A fiduciary duty, where it exists, is called into existence to facilitate supervision of the high degree of discretionary control gradually assumed by the Crown over the lives of Indigenous peoples. For example, when a First Nation surrenders its interest in reserve land to the Crown, a fiduciary obligation takes hold to regulate the manner in which the Crown exercises its discretion in dealing with that land on behalf of the First Nation.
Equally, not all fiduciary relationships and not all fiduciary obligations are the same. Fiduciary duties imposed on the Crown do not exist at large but in relation to specific Indian interests per the Supreme Court of Canada decisions in Guerin , Wewaykum , etc. While core elements of these policies are relatively consistent, Canada has adapted its approach to comprehensive claims to respond to regional differences across the country e. Again, this is a political process of negotiations, resulting in settlement agreements between the Crown and the aggrieved First Nation.
Limitation periods are not applied to historic claims. The bureaucratic and political approval process is entirely at the discretion of Canada and negotiations can drag on for years. As a result, Parliament created the Specific Claims Tribunal in to address the backlog of claims, and to adjudicate final resolutions of claims languishing at negotiations. Staffed by superior court judges, the Tribunal has been very effective in resolving the backlog of claims, and overturning federal policy that has prevented final resolution of claims e.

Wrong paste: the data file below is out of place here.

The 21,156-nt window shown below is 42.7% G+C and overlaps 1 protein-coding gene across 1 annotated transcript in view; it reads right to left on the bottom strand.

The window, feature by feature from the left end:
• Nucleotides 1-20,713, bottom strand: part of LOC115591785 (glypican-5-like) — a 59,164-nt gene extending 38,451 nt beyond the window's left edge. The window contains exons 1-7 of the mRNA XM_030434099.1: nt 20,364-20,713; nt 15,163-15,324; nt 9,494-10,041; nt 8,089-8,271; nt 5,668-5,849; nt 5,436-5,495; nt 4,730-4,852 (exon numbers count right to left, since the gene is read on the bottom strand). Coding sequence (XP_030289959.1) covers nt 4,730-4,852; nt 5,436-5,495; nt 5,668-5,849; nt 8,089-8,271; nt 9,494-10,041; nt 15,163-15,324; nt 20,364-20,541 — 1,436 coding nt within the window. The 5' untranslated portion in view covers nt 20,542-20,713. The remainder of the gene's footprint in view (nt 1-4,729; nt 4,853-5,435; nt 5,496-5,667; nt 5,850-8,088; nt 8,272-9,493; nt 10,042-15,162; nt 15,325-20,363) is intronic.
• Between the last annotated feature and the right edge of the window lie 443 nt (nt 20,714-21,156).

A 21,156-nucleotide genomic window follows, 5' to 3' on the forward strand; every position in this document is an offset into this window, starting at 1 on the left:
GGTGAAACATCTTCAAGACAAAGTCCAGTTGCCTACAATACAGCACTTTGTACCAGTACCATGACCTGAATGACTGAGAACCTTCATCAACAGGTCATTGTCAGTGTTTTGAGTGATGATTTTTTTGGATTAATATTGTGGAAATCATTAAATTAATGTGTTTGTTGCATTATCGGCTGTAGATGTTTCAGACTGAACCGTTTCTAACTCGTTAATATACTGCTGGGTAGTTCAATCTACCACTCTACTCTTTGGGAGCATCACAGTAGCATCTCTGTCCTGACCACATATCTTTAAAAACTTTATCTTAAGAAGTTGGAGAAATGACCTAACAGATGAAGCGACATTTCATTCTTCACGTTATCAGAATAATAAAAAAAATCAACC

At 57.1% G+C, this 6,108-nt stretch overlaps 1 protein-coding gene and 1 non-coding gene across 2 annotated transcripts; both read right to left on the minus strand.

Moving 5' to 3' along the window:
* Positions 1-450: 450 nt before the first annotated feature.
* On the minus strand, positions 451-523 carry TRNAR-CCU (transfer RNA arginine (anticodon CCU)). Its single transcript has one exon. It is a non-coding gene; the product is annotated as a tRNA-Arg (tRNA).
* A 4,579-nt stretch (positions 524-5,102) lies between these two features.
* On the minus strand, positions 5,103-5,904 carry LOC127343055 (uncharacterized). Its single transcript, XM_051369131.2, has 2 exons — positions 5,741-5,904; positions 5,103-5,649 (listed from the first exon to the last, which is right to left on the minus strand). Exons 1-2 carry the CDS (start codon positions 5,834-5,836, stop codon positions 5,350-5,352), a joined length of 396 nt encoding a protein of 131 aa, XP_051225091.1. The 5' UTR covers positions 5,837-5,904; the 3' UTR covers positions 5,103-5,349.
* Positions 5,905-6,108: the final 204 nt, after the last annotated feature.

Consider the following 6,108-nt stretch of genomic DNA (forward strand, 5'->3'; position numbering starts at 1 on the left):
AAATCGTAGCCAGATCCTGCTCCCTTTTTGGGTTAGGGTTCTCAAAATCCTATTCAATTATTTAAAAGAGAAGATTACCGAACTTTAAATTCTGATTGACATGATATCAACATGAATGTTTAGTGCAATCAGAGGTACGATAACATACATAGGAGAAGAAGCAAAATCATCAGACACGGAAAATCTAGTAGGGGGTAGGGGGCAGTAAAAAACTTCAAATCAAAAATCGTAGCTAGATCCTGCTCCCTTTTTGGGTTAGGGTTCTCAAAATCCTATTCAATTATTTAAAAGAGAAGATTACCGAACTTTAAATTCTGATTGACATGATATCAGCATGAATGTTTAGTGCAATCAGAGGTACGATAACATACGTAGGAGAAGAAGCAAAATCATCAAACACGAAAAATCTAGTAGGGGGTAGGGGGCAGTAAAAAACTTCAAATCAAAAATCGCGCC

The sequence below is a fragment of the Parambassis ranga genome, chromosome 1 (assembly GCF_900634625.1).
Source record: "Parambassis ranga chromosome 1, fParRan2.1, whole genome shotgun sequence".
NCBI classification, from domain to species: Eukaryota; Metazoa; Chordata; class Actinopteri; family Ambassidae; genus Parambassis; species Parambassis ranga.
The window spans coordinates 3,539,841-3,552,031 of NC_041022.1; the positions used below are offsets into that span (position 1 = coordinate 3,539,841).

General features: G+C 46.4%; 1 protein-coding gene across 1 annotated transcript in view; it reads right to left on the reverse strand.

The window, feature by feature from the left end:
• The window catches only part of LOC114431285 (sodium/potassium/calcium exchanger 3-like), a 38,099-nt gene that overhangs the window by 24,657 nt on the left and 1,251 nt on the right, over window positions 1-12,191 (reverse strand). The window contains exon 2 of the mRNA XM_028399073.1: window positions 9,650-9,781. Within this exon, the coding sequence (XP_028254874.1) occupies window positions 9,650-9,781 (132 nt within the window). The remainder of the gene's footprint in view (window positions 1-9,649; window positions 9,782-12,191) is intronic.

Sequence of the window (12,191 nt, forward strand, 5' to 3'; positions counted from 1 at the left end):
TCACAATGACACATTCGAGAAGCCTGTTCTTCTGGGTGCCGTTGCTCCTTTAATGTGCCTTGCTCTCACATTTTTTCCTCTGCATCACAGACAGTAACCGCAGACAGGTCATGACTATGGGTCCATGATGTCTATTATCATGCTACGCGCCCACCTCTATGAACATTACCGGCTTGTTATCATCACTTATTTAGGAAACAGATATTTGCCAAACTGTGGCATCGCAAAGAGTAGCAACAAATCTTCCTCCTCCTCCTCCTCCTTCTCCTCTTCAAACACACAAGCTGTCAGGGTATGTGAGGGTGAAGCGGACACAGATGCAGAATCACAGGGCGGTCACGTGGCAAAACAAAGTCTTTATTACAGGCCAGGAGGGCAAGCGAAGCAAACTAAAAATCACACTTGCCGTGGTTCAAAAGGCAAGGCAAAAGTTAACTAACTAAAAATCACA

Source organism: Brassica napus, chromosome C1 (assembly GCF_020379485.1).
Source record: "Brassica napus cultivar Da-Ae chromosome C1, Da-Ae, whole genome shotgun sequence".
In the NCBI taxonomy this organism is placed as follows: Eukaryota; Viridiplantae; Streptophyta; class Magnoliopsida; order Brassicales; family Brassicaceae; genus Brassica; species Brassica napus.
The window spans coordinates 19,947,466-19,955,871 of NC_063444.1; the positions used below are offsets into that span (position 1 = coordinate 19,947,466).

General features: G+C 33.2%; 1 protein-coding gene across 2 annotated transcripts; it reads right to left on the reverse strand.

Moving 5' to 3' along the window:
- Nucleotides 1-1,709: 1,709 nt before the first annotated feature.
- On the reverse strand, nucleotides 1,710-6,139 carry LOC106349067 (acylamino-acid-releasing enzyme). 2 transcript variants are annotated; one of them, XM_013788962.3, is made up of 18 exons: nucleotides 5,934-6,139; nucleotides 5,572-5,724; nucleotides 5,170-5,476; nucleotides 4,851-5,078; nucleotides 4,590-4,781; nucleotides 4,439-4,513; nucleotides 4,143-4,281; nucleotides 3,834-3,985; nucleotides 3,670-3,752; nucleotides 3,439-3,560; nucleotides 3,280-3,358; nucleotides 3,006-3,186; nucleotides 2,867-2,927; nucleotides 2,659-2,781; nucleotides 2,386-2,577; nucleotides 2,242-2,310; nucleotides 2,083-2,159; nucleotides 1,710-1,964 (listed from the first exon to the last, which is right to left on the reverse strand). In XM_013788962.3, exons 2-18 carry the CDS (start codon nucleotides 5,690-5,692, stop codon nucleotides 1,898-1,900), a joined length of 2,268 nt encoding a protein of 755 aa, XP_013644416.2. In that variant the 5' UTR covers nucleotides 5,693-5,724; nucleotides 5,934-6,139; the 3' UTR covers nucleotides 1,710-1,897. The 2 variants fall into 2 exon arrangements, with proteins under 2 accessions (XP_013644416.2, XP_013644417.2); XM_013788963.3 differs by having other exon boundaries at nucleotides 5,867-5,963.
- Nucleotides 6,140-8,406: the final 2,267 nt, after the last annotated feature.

Section 35 1 rights include not only substantive rights e. The Crown has an obligation to consult an Indigenous people prior to making a decision or taking an action that may adversely affect the asserted section 35 1 rights of those people, even where those rights have not be proven in court or recognized in a modern treaty per the Supreme Court of Canada decisions in Haida, Taku River , etc. This procedural obligation to consult also applies to Crown decisions or actions that may adversely affect existing treaty rights of Indigenous people per the Supreme Court of Canada decisions in Mikisew Cree , Little Salmon Carmacks , etc.
The level of consultation required is context specific, and depends on the strength of claim of the asserted section 35 1 rights and the degree of potential adverse effects on those rights by the proposed Crown decision or action. One by-product of the duty to consult over the past fifteen years or so is the rise of impact benefit agreements between proponents and Indigenous peoples.
While proponents do not owe a duty to consult themselves, they often have a considerable interest to ensure the Crown consultation obligation is meaningful in order for their project to succeed.
Rights of Indigenous Peoples in Canada
As a result, impact benefit agreements, regulatory participation agreements, relationship protocols and other arrangements have become more common between natural resource proponents and Indigenous peoples. The negotiation and drafting of such agreements has become another practice within Aboriginal law. Section 87 of the Indian Act protects the real and personal property of Indians situated on reserve from taxation. There is a whole subset of Aboriginal law devoted to assessing whether personal property of an intangible nature like income, revenue from investments, etc.